Did “fact finder” Lord Justice Leveson overlook cash payments for news stories?
- Category: Leveson Inquiry
In one of the tetchiest exchanges during a select committee hearing before MPs, Lord Justice Leveson refused to get drawn into the way some tabloid newspapers continue to promise pay for information for news stories – a practice which represents one of the starkest ethical divides among British journalists.
Tracey Crouch, Conservative MP for Chatham and Aylesford, tried without success to get the judge to comment on the conduct of those national newspapers which “advertise openly to pay for stories”. Earlier in the exchange she had asked whether he thought there were circumstances where “payment for a story is justified.”
But she met a point-blank refusal from Sir Brian Leveson who was answering questions from members of the House of Commons Select Committee on Media, Culture and Sport (10.10.2013) about the wider impasse between politicians and the newspaper industry over securing approval for a royal charter on press regulation.
Although he had been asked by the Prime Minister to “inquire into the culture, practices and ethics of the press”, the judge’s report made no recommendations on evidence presented to the Leveson Inquiry about a deeply-embedded culture of cash payment for stories.
When taking evidence both the judge and his leading counsel Robert Jay QC had failed to challenge Rupert Murdoch on the reasons why he thought a “culture of illegal payments” had become so entrenched within the newspapers of News International.
At the start of the select committee hearing Lord Justice Leveson said one of the advantages of having a judge to conduct an inquiry of the kind asked for by the Prime Minister, was that a judge had experience as a “fact finder” of past events and a judge could also deal with legal complexities.
In a series of challenges to the judge on the scope and conduct of his inquiry, Tracey Crouch asked whether he thought the Metropolitan Police had been the correct police authority to investigate the conduct of News International journalists.
Sir Brian offered no comment except to say that there were some relations between senior journalists and police officers of which he had been critical but he would not go into any details because of outstanding trials relating to phone hacking and bribery of public officials.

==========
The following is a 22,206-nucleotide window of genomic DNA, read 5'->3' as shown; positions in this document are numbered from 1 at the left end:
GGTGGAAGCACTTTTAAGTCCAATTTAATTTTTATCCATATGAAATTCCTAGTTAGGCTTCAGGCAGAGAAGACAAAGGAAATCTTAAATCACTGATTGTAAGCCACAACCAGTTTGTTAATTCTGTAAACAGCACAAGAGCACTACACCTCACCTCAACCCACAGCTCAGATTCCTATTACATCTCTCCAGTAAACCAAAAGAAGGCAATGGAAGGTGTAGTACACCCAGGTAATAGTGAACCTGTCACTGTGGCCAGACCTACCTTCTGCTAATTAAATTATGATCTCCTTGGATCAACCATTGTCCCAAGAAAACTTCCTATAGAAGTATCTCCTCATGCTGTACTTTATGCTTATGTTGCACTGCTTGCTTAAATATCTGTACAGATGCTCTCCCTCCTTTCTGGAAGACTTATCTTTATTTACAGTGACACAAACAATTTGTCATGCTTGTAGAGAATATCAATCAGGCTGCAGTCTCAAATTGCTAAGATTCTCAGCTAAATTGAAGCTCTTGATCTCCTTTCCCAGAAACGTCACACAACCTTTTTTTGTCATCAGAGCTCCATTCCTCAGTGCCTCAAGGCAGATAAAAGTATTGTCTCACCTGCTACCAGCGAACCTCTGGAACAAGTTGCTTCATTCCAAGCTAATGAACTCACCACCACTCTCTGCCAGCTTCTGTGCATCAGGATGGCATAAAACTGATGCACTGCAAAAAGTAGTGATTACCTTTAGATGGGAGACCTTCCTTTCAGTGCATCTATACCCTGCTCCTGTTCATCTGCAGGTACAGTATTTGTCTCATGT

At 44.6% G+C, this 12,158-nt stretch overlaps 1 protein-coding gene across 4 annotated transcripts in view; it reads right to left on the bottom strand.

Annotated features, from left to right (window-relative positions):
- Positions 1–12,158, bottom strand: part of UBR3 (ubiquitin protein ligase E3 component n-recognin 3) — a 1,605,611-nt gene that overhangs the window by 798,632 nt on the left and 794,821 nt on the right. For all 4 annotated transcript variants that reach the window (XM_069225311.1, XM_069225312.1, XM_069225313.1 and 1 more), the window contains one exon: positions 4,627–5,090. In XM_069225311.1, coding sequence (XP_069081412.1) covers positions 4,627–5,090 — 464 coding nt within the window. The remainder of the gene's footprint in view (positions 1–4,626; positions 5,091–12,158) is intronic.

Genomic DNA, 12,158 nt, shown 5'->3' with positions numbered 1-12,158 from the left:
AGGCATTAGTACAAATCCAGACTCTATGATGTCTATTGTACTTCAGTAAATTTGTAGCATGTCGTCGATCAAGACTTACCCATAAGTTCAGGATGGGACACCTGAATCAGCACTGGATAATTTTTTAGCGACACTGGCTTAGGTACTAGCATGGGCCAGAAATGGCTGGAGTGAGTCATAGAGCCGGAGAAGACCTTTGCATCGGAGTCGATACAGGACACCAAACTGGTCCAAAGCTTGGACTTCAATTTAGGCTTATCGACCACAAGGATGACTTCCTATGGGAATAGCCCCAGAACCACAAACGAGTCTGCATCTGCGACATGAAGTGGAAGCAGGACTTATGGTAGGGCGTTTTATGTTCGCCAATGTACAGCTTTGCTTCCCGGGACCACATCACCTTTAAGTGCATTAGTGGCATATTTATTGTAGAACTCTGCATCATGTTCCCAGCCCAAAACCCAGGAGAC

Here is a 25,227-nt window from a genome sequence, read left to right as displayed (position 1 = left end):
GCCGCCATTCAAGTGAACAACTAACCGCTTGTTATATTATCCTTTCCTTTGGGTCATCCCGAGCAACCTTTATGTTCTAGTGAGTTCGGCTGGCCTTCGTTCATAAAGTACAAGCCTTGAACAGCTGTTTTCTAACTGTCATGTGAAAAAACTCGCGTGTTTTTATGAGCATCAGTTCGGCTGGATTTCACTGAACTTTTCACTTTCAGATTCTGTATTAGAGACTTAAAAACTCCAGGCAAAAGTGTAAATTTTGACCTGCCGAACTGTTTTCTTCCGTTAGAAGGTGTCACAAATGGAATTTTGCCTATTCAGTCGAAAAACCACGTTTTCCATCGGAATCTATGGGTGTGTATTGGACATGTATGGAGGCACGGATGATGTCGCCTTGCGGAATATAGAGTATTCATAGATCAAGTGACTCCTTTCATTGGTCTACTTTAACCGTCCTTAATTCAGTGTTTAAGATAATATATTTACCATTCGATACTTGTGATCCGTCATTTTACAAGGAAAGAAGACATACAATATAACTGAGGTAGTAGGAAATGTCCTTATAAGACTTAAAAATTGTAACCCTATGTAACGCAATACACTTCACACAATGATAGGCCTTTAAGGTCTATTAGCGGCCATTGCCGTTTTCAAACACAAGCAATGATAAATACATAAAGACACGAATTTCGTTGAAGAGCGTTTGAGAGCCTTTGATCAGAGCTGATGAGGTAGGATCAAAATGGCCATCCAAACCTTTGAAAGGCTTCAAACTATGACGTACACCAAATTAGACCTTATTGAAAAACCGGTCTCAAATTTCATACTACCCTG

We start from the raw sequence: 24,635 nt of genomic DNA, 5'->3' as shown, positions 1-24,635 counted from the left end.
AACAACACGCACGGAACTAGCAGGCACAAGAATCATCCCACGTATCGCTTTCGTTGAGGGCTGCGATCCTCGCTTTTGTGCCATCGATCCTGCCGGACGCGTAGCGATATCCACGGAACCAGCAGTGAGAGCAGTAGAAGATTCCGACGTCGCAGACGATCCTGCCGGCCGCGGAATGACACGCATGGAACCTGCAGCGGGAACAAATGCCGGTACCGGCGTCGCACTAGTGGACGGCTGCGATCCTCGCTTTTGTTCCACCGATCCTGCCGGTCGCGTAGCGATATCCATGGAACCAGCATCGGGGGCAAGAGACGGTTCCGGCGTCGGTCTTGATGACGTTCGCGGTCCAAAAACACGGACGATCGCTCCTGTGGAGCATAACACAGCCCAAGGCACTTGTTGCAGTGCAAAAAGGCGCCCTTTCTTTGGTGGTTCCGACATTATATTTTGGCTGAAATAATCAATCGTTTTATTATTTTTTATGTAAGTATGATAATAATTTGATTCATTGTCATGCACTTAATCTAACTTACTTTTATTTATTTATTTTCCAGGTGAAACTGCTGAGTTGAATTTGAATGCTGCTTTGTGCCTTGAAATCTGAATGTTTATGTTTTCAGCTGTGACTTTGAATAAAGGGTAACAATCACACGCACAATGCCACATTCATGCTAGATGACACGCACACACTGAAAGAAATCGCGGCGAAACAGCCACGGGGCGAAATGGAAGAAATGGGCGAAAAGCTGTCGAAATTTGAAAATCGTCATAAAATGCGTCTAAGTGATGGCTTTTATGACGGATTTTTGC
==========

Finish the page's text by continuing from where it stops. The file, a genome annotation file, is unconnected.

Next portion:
But Ms Crouch persisted in challenging the judge: “Are there circumstances where payment for a story is justified?” Sir Brian stood his ground: “To such extent as I deal with payments, I have dealt with it. I’m not going to comment as a matter of generality.”
Ms Crouch: “Many national newspapers advertise openly they pay for stories...it is not inconceivable a reporter would bring up stories to the news desk which offer information for a price?”
She said the case of the Daily Telegraph paying for information on MPs’ expenses was “a classic example”. “This is actively encouraged. Is it unfair that individual employees are being tried for what are corporate failures?”
At this point Sir Brian visibly bristled: “I am not commenting on any current investigations or procedures and with great respect asking such questions is unfair.”
Nonetheless the judge had yet again failed to respond to the fact that his inquiry paid scant attention to an issue which is at the very heart of the “culture, practices and ethics” of the press.
Within the news media there is possibly no starker split than the divide between those journalists who are – or certainly have been – happy to hand over cash for information, even perhaps purchasing data gained by illicit means, and on the other hand, those reporters who under no circumstances would agree to fund such transactions.
Most reporters rarely speak openly about their sources of information, one of the great unmentionables of Fleet Street journalism; their relationship with their informants is usually a closed book even to colleagues and friends.
But as evidence presented to the Leveson Inquiry by Deputy Assistant Commissioner Sue Akers demonstrated so clearly, there was a cash payment process at the newspapers of News International which allowed for the delivery of “regular, frequent and sometimes significant sums of money” to their sources of information.
While the judge and his legal counsel inevitably had to steer clear of pending prosecutions and trials when taking evidence, newspaper advertisements promising cash payments for news stories appeared daily throughout the Leveson Inquiry – and still appear today in newspapers such as the Sun and Daily Mirror, and as Ms Crouch rightly pointed out, this was an issue affecting the “culture, practices and ethics” of the press which deserved the judge’s attention and a considered reply.
Illustrations: Sun (4.102013); Daily Mirror (3.10.2013)